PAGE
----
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I am trying to get the DISTINCT value of one column in a table. This column however is INNER JOINED from another table through an id.

When I try to use the DISTINCT on the column, it produces the same results because DISTINCT also takes into account the unique identifier ID. Is there any work around for this to just get the DISTINCT value of a column from a joined table???

EG.

SELECT val1, b.val2, val3
  FROM TABLE 1 
  JOIN (SELECT DISTINCT val2 
          FROM TABLE 2) AS b ON val1 = b.val2
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For what database? –  OMG Ponies Feb 24 '12 at 4:13
    
im using ASP.NET sql query –  kjt15 Feb 24 '12 at 4:14
    
No, SELECT DISTINCT val2 FROM TABLE 2 does not also take into account the ID. When you run just that subquery, you will get only the DISTINCT values you want. What do you want your results to look like? –  John Pick Feb 24 '12 at 4:17
    
its not the default id is another id field that has values. So it takes it into account, i also need this id field as it is the only way to link the two tables. –  kjt15 Feb 24 '12 at 4:28
1  
Provide an example of data from table1 and table2 and an example of result. Because DISTINCT DOES NOT take into account any other fields from table2 except val2. Sure, val2 will be presented in result some times if there are some rows with the same val1 for example. So - provide an example of source data and an example of expected result! –  chopikadze Feb 24 '12 at 6:07

2 Answers 2

Try throwing in a GROUP BY instead of a DISTINCT:

SELECT val1
     , b.val2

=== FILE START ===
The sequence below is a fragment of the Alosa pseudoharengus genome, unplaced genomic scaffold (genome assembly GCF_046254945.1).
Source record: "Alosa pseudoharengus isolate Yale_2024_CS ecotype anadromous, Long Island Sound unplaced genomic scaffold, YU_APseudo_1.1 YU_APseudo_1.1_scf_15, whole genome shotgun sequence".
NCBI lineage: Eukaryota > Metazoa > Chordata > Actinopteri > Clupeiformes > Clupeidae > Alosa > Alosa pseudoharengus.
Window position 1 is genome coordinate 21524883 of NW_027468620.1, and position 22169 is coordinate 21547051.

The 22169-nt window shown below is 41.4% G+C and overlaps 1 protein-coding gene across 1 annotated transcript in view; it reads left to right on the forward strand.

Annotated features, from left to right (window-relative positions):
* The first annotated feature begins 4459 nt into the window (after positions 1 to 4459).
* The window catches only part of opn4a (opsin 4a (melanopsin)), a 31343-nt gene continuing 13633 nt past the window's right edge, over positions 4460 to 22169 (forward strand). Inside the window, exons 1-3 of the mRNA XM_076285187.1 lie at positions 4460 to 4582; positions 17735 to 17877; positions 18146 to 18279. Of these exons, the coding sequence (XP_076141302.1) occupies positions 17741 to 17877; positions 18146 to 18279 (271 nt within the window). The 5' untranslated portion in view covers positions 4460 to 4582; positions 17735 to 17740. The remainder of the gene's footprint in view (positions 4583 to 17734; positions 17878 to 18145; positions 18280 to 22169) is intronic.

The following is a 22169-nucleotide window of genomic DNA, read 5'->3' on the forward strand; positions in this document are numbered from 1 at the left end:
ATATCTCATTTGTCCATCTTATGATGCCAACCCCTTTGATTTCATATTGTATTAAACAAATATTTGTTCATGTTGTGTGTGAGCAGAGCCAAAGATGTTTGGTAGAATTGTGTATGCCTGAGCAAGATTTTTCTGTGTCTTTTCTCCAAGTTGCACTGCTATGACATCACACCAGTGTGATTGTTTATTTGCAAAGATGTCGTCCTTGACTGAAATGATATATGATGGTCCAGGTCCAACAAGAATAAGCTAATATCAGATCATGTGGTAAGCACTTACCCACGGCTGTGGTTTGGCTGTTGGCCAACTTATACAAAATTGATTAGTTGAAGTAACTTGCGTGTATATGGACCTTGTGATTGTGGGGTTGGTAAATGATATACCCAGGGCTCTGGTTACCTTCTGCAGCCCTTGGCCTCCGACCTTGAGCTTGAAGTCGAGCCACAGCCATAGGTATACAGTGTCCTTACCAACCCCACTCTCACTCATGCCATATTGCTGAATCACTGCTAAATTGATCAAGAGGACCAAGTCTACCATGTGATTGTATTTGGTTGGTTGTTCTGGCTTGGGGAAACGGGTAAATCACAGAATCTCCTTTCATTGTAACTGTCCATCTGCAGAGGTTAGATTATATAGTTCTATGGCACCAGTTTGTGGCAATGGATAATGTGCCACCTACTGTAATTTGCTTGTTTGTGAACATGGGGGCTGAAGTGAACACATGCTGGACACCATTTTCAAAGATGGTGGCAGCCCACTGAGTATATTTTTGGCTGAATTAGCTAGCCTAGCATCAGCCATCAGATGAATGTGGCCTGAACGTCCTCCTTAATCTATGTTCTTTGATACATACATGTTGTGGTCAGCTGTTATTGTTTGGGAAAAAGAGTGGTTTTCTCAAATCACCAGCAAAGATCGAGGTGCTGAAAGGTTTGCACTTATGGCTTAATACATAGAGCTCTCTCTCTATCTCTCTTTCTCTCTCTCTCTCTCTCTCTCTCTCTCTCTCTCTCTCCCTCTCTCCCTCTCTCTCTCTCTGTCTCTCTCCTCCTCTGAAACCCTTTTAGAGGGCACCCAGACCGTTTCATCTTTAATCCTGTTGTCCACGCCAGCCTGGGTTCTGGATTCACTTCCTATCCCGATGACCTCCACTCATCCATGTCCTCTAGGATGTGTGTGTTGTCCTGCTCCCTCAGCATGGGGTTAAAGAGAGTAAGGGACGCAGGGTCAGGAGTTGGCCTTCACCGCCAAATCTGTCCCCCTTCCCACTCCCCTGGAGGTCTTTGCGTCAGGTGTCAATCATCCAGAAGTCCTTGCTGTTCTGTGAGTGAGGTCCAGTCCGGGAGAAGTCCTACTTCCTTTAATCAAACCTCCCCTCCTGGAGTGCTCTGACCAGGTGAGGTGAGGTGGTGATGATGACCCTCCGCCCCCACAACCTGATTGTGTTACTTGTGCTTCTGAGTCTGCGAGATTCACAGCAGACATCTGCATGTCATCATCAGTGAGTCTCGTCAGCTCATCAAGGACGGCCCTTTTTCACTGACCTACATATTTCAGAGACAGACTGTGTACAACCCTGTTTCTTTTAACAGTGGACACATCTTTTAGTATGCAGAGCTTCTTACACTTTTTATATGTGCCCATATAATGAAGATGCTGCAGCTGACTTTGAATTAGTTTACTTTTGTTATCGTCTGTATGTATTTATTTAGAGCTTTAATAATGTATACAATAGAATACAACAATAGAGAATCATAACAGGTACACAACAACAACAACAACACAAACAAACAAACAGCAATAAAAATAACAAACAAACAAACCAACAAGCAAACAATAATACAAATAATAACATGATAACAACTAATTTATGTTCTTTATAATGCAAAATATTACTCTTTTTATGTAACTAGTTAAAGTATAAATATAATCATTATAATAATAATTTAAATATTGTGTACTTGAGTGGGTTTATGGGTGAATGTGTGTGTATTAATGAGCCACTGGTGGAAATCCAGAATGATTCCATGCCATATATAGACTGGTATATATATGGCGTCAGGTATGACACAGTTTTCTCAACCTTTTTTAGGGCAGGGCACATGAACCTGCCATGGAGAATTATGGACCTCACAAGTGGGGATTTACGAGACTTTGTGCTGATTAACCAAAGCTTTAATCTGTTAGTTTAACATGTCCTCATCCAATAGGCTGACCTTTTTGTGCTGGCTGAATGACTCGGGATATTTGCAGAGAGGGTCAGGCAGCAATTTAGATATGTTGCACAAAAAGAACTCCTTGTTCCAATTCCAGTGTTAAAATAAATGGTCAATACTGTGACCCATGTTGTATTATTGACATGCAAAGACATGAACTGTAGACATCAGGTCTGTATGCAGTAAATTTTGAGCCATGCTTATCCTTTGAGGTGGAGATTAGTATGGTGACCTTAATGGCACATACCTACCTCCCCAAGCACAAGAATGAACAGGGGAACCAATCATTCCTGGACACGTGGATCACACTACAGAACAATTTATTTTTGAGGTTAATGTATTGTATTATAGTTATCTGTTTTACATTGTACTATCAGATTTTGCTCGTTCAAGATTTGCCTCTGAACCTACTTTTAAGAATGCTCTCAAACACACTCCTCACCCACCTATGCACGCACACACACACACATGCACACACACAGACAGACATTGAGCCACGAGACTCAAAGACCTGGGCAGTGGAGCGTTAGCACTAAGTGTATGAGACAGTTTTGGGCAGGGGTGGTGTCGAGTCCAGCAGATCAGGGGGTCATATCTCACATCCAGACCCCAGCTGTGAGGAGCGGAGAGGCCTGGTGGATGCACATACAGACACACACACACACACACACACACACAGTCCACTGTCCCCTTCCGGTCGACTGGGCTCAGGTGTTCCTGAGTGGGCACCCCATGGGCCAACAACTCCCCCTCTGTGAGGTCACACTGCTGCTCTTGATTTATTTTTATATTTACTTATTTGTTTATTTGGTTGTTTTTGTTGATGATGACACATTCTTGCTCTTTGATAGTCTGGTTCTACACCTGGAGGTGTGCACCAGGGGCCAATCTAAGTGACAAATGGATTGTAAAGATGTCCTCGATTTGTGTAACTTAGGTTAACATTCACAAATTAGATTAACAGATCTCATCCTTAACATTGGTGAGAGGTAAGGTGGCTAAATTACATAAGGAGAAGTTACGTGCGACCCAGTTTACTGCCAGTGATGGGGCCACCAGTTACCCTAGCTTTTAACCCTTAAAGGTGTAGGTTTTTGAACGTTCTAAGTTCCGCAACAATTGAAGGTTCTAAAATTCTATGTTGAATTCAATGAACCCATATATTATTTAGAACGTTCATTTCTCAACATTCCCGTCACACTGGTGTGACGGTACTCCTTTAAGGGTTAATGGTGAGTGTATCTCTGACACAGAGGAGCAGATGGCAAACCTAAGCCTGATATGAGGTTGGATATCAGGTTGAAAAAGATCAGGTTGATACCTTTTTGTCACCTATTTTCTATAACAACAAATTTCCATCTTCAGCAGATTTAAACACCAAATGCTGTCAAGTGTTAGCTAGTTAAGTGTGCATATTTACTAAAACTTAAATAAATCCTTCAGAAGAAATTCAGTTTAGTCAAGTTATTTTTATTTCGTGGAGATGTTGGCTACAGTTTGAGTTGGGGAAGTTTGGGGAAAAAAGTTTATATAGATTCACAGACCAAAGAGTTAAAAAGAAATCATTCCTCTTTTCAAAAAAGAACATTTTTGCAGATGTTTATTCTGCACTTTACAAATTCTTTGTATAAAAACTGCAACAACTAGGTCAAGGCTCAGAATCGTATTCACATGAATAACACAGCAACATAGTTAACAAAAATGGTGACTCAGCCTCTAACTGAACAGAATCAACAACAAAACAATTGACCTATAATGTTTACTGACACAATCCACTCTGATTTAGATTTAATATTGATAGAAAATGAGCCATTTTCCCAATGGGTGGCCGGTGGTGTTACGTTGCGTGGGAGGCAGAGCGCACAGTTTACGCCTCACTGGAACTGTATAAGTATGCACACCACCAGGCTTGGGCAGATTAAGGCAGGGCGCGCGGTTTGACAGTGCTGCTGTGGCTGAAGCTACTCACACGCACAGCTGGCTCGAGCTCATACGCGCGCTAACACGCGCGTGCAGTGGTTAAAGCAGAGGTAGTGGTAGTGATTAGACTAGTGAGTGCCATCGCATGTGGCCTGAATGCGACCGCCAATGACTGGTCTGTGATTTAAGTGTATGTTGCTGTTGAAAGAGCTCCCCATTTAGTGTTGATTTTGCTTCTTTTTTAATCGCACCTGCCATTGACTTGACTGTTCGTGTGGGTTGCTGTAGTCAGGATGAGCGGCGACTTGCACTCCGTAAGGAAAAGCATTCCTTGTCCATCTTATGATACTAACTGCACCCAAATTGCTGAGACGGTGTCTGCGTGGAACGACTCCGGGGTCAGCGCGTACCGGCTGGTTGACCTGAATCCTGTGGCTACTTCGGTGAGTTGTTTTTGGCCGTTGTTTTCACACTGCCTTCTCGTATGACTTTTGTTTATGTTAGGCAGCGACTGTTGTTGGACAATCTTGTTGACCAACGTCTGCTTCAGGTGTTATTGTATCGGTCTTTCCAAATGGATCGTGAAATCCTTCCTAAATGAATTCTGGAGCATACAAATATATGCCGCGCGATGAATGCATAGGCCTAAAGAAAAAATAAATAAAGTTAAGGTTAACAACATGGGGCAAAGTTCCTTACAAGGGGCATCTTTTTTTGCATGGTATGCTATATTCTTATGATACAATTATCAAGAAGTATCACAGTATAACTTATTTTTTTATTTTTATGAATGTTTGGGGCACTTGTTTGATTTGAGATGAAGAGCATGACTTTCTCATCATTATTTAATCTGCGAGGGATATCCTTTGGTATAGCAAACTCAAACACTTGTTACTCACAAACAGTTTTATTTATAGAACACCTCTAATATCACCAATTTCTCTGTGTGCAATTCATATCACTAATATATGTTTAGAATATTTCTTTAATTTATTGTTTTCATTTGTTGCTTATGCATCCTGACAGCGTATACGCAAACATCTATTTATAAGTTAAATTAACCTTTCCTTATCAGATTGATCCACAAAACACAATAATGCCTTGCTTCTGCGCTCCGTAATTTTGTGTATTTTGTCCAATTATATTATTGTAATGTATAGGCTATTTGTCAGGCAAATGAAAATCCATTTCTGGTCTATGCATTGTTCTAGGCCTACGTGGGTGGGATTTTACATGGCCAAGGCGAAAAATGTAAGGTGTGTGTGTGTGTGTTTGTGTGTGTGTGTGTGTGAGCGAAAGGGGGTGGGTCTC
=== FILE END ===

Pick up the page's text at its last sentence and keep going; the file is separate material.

, val3
  FROM TABLE 1 
  JOIN (SELECT val2 
          FROM TABLE 2 GROUP BY val2) AS b ON val1 = b.val2
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Not sure why but the GROUP BY always causes an error. Im doing this through the Query Builder is Visual Studio 2010 –  kjt15 Feb 24 '12 at 4:29
    
it says: Column 'x' is invalid in the select list because it is not contained in either an aggregate function or the GROUP BY clause. –  kjt15 Feb 24 '12 at 4:31
1  
The result is the same -- GROUP BY val2 will just return distinct/unique val2 values. –  OMG Ponies Feb 24 '12 at 4:36
    
@OMGPonies - I assumed it would first group then do the join. What is the order of operations between DISTINCT, GROUP BY and ON? –  northpole Feb 24 '12 at 4:48
    
In this example, the JOIN will be on the result of the DISTINCT/GROUP BY. Either DISTINCT/GROUP BY would have to be added to the outer query to affect the final result. If I understand your question correctly... –  OMG Ponies Feb 24 '12 at 5:01
up vote 0 down vote accepted

To provide my solution: I ended up using a nested distinct through a join and all the unnested values (all 20+) of them had to be wrapped around a MIN(x), seeing as those values didnt matter that much, so long as only one distinct value was returned.

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